As Utah counties line up in court to face off with drug companies accused of contributing to the state’s opioid epidemic, they have disagreed with each other about whether to merge their cases.
Some counties — and the drug companies they’re suing — agree that the flurry of arguments and paperwork that occur before trial will cost less and avoid potentially lengthy appeals if the cases initially are combined before one judge, and later sent back to separate counties for trial.
But others say they’ll be more likely to win if they keep the entire process in their own counties, and consolidating cases would only make it easier for the drug companies to leverage lowball settlements.
For now, most of Utah’s opioid-related lawsuits will remain separate, after a 3rd District judge in Salt Lake County ruled Friday that he doesn’t have the clear authority to force all of the counties to merge their cases.
“Consolidating undermines our ability to put our best case before a Davis County jury,” said Davis County attorney Troy Rawlings. “We want … to do discovery [pre-trial record requests] based on Davis County issues, take depositions based on Davis County issues. We want a Davis County judge. We don’t want to be watered down.”
Davis County joined Salt Lake, Sanpete, Millard, Iron, Grand and San Juan counties in opposing the drug companies’ request to merge at least 20 ongoing and pending opioid lawsuits for pretrial proceedings. Judge Richard Mrazik did order Salt Lake County to join Summit and Tooele counties, as they all are in the 3rd District.
But Mrazik ruled that state law doesn’t explicitly allow him to consolidate cases from other districts, though he said the defendants — a group of drug manufacturers, distributors and doctors — could still petition those counties’ courts for a change of venue for pretrial proceedings. The defendants include Purdue Pharma, Johnson & Johnson, Ortho-McNeil-Janssen Pharmaceuticals and Watson Pharmaceuticals.
“Proceeding in 15 different courts throughout the state with 15 different judges — the burden it’ll place on those courts and on the parties to travel all over the state is excessive. It’s a serious matter,” said Elisabeth McOmber, an attorney for the drug companies.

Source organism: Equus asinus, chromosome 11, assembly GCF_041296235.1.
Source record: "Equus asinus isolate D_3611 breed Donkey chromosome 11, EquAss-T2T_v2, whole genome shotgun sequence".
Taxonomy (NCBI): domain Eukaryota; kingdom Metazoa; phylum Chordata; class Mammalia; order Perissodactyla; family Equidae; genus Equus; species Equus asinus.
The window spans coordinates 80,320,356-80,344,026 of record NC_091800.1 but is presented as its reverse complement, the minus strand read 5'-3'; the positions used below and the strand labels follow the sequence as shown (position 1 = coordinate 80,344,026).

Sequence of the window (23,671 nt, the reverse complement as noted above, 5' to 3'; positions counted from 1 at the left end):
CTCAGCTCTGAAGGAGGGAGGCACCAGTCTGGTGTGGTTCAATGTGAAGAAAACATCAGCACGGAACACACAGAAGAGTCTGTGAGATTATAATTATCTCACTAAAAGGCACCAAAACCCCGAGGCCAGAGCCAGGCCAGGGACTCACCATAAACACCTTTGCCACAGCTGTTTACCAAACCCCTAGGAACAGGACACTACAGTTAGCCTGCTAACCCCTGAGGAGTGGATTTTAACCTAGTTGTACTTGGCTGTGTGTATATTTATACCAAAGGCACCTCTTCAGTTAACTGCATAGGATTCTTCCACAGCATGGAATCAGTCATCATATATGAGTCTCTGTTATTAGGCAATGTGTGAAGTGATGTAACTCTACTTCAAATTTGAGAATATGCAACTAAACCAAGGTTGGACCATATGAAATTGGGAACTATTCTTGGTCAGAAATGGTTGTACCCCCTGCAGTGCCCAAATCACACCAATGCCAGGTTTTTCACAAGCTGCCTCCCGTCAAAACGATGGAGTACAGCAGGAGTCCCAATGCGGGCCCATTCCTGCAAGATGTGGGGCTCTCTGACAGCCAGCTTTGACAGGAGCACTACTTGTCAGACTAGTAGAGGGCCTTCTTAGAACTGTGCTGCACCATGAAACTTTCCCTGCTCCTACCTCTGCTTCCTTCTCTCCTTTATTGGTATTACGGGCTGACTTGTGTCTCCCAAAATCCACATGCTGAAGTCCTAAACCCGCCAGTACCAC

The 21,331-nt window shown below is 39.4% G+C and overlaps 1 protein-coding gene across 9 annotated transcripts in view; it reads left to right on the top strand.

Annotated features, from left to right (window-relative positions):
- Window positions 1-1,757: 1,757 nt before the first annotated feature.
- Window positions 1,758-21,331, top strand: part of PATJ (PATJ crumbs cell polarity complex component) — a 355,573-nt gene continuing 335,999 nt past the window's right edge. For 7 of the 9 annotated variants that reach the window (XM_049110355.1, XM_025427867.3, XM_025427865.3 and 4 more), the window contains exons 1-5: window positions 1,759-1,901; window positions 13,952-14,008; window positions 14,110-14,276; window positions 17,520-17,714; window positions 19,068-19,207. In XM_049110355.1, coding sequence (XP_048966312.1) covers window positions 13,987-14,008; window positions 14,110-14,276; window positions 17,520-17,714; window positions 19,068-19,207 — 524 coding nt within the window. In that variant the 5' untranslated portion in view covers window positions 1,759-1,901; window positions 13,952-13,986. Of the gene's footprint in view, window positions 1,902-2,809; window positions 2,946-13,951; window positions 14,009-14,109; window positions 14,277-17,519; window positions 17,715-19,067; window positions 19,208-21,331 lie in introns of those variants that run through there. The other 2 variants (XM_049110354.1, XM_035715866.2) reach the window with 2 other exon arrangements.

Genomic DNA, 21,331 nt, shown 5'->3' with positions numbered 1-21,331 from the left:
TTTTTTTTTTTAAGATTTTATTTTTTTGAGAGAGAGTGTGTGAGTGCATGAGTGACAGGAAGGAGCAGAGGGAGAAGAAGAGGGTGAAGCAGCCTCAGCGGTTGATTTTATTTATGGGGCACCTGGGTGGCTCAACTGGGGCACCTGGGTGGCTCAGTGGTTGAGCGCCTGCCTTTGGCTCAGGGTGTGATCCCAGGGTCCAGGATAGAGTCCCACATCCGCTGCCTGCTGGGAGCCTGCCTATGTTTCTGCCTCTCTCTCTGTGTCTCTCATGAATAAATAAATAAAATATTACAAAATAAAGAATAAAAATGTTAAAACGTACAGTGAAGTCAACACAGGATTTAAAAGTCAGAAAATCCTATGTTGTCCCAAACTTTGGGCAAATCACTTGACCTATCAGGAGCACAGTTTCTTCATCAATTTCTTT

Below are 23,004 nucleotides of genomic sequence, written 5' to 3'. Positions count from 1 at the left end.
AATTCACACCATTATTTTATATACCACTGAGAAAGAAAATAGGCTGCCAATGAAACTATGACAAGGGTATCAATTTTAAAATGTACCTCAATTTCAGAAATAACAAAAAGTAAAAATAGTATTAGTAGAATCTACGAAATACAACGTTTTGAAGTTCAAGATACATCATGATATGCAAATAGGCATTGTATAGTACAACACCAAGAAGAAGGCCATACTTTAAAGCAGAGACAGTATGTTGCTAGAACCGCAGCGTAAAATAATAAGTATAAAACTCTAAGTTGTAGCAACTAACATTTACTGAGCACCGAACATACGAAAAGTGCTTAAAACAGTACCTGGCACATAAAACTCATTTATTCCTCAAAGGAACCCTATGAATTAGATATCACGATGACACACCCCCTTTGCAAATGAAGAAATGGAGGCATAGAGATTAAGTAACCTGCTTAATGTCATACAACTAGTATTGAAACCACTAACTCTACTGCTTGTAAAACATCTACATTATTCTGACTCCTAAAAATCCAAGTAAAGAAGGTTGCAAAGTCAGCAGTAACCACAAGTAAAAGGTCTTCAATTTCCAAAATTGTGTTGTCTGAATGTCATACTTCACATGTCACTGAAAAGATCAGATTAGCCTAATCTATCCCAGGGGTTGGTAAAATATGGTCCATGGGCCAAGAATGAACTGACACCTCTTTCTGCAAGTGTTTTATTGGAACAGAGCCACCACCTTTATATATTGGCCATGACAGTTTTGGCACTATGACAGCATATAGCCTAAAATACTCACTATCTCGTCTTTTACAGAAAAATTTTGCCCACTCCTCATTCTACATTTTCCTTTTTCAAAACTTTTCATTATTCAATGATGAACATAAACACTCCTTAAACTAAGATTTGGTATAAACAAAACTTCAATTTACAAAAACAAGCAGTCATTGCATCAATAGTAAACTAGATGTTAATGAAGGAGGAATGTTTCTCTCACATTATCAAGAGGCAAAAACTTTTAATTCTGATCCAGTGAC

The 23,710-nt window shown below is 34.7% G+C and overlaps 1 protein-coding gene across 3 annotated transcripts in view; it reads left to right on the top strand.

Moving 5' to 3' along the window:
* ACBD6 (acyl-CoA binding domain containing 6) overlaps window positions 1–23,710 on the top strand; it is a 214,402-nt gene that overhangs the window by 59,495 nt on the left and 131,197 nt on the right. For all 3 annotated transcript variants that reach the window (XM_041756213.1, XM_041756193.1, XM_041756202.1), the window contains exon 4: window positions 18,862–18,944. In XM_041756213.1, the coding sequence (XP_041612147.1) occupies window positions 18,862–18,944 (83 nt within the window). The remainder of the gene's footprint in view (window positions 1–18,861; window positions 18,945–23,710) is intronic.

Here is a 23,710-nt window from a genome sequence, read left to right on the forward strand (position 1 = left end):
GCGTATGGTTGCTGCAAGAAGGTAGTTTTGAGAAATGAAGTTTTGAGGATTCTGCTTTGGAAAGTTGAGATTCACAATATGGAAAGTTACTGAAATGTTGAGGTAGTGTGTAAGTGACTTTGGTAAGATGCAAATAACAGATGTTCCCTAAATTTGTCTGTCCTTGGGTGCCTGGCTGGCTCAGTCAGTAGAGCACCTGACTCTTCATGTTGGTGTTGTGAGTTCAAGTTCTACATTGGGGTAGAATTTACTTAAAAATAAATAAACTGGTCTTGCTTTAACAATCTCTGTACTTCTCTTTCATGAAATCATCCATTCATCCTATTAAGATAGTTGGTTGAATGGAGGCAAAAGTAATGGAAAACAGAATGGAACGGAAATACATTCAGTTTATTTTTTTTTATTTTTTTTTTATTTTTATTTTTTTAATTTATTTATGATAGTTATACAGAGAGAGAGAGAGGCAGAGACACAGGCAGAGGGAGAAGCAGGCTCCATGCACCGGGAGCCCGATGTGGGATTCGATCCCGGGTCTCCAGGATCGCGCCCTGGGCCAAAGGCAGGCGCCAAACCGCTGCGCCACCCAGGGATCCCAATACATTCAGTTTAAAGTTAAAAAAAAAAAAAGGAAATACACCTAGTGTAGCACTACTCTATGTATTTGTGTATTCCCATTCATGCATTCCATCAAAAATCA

The judge also recommended that the several counties that want their cases consolidated seek a change of venue. The attorney for those counties, Colin King, said he expected the various counties’ judges to approve the transfers in cases where both the counties and the defendants are in agreement about the change.
Mrazik, in his ruling, agreed that “the ends of justice would be promoted” by consolidating the cases until trial. That would cut down on “discovery disputes and unnecessary duplicative discovery,” Mrazik said — and, most crucially, avoid conflicting rulings from multiple judges, which could hold cases up in appeals for years.
Rawlings said Davis County would continue to resist consolidation, despite the risk of added pretrial disputes.
“Part of our concern is that once the cases are consolidated for pretrial discovery, how much easier is it for the defendants to say, ‘Let’s just consolidate it all for trial … or get all the cases moved to federal court?’” Rawlings said. “We’re damn serious about going before a Davis County jury.”
King said it was “unlikely” that consolidating for the early proceedings would help the drug companies move the trials away from local juries “if we don’t settle.”
“We won’t let them get a foot in the door to do that,” King said. “The citizens of this state have been injured by opioids. They deserve to have a jury in their counties hear what [opioids] have done to injure and kill people, and that was preventable.”
The counties accuse opioid manufacturers of “bankrolling” doctors in dishonest marketing schemes designed to promote highly addictive drugs as treatments for chronic pain, downplaying the risks and overstating the benefits.
In the lawsuits, the counties seek to recoup their costs for increased law enforcement, criminal justice, drug treatment and other social services.